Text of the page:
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Published: Friday, 3/21/2014 - Updated: 9 months ago

Official: At least 3 die in N.J. shore motel fire

ASSOCIATED PRESS
Firefighters investigate an early morning fire at the Mariner's Cove Hotel in Point Pleasant Beach, N.J. today. At least three people were killed at the hotel whose residents included Superstorm Sandy victims whose homes were destroyed in the hurricane. Firefighters investigate an early morning fire at the Mariner's Cove Hotel in Point Pleasant Beach, N.J. today. At least three people were killed at the hotel whose residents included Superstorm Sandy victims whose homes were destroyed in the hurricane.
ASSOCIATED PRESS Enlarge

POINT PLEASANT BEACH, N.J.  — An early morning fire killed three people today at a Jersey shore motel whose residents included Superstorm Sandy victims who were staying there because their homes remain uninhabitable nearly a year and a half after the storm, officials said.

Ten people who had been staying at the Mariner’s Cove Motor Inn were unaccounted for, but officials weren’t ruling out the possibility that they had escaped before the two-story wooden building two blocks from the beach was engulfed in flames. Eight people were injured, three of them critically in the blaze that broke out around 5:30 a.m. in this popular summer resort town.

Ocean County Prosecutor Joseph Coronato said investigators interviewed motel management, and determined about 40 people were staying there when the fire broke out. The motel’s office was destroyed and many records were lost, he said, making an accurate accounting difficult.

Coronato said authorities hope the missing hotel occupants had simply gone elsewhere to stay with relatives, or to another motel, and asked them to check in with police.

“We are trying to make sure they are safe and unharmed,” he said.

Survivors described a chaotic scene of flames, smoke and screaming, with at least one person leaping from a second-floor window.

Peter Kuch said he smelled smoke and opened his door to find a lounge area engulfed in flames. He dialed 911 to seek help, and by the time the call was completed, the flames were at his door and licking at the windows of his second-floor unit.

He decided to jump.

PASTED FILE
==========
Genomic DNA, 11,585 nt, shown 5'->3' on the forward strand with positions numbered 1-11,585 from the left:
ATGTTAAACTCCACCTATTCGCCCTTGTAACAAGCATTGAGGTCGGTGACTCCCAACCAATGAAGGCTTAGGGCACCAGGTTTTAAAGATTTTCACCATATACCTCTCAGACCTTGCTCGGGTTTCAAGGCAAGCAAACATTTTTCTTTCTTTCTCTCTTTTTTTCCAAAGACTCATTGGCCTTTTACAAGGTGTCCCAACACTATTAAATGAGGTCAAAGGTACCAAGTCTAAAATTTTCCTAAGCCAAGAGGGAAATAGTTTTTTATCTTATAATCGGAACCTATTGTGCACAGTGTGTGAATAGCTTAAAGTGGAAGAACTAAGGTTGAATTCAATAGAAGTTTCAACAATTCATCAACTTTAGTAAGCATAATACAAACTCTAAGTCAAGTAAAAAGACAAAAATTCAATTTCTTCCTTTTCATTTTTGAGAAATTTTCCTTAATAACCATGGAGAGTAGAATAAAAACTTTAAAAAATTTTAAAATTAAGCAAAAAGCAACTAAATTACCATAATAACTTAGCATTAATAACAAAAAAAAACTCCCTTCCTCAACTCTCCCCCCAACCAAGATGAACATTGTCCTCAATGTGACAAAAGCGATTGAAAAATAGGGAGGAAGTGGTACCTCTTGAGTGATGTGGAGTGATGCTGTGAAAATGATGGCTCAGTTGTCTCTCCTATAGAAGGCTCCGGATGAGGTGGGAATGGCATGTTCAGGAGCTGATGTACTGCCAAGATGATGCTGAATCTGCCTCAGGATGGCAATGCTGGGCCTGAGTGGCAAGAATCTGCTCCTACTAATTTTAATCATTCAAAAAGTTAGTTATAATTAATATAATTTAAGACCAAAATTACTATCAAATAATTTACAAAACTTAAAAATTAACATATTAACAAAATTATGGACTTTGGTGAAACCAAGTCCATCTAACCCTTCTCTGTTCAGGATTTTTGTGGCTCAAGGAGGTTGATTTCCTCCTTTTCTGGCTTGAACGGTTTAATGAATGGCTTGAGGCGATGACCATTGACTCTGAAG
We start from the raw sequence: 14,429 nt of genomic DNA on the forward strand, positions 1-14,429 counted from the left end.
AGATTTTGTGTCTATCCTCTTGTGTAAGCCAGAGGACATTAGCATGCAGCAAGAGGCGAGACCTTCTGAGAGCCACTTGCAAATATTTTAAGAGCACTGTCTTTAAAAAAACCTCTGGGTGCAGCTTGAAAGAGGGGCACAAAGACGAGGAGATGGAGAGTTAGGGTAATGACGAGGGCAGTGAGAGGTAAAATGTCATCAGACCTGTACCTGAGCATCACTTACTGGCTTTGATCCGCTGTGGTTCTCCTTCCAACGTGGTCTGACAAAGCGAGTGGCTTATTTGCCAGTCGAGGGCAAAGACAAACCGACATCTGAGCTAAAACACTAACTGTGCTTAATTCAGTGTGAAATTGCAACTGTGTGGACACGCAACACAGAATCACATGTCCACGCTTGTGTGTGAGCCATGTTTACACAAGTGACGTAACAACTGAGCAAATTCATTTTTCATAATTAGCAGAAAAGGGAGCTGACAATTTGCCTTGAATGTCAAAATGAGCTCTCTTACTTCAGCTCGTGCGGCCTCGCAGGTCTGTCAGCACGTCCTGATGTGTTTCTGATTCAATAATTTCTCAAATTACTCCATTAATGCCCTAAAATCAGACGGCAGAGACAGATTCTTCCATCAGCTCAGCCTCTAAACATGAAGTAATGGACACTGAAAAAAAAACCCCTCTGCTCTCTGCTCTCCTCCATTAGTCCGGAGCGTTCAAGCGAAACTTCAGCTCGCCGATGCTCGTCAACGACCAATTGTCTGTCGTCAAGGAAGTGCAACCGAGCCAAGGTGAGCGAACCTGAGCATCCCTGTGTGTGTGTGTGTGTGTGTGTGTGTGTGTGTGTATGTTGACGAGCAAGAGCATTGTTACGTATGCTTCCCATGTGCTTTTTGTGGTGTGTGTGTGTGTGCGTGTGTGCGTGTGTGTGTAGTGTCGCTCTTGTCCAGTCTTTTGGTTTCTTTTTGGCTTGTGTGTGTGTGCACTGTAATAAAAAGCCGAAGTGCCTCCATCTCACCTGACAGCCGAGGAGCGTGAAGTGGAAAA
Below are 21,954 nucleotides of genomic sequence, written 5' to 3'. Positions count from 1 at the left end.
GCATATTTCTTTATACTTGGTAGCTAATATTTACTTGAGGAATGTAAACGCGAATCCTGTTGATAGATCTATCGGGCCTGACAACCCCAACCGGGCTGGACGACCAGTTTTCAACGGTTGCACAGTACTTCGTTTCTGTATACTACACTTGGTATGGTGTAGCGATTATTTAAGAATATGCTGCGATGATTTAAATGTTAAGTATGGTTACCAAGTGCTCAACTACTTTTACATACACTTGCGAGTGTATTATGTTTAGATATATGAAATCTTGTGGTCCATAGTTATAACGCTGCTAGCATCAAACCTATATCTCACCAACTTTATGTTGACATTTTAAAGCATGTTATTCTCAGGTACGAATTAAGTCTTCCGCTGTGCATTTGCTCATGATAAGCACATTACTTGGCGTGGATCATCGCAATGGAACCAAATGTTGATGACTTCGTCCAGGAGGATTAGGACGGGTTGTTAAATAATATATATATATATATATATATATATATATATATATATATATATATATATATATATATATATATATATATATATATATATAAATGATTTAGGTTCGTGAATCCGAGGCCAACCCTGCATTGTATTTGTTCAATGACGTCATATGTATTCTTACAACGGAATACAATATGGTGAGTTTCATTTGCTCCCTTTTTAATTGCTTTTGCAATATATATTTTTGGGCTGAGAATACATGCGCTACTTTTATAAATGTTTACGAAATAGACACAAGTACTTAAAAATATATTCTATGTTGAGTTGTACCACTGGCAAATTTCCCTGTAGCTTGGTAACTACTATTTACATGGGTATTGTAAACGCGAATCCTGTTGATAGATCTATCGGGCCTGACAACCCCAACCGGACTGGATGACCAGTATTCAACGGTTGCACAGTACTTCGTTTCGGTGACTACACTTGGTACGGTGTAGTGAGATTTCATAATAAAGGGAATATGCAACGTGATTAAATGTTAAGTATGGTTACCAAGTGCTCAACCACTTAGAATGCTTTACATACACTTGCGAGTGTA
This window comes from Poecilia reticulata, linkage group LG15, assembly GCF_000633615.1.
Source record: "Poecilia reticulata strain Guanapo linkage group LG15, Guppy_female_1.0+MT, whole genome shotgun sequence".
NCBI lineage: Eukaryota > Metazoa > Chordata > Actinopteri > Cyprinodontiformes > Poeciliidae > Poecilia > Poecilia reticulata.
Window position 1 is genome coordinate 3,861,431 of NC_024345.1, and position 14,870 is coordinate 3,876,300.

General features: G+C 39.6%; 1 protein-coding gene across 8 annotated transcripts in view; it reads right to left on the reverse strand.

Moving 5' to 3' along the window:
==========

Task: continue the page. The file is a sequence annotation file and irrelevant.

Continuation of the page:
“I had to, there was no other way out,” he said. “My window was only open an inch and flames were already starting to come through it. There just was no other choice.”

He suffered a sprained ankle but said he was otherwise all right.

Joe Frystock was one of the Sandy victims who was staying at the motel, which like many others in this resort, relies on people seeking low-cost rentals during the slow winter season. His home in nearby Brick Township took on 6 feet of water in the storm, and the motel was the latest in a series of temporary homes for him.

Frystock, who is diabetic, said he frequently has to use the bathroom at night. He woke up to popping sounds, which he initially thought was gunfire.

“It was the sound of timbers burning upstairs,” he said. “I looked out and saw that orange glow, and there was no mistaking what it was. People were yelling: ‘Help me! Help me!’ There was lots of screaming. A woman in the unit next to me, they pulled her from a bathtub, but I don’t know how anyone could have survived those flames. The entire second floor was engulfed, from one end to another.”

That woman, who had sought shower in a shower and kept the water running while waiting to be rescued, was pulled from the bathroom by Firefighter Mike Ryan, who handed her out a window to Firefighter Justin Leach, who carried her down a ladder to safety. The woman was taken to the burn unit of St. Barnabas Medical Center, a hospital about an hour north that specializes in treating severe burns, which Coronato said she had suffered.

Denise Dougherty, the motel’s housekeeper, said she was awakened by screams.

“There were people yelling, ‘Help me! Help me!’ and other people yelling, ‘Jump! Jump!’ It was terrible.”

Shawn Wardell said a strong wind was fanning the flames across the second floor of the motel, where he had been staying with his cousin and grandparents.

“We got my grandfather out ‘cause he’s disabled, and by that time the whole second floor was just engulfed in flames,” he said. “People were yelling and screaming.”

Investigators were looking into what caused the fire.

Residents gave conflicting accounts of whether they heard smoke detectors or fire alarms sounding. Some said they heard nothing, while others said a fire alarm was blaring as the flames were sweeping eastward across the top of the building.

Authorities did not immediately identify the victims. Coronato said all three of the dead were males.

The Ocean County Sheriff’s Department said one of the injured included one of its detectives, who suffered a severe leg injury, including broken bones, at the fire scene.



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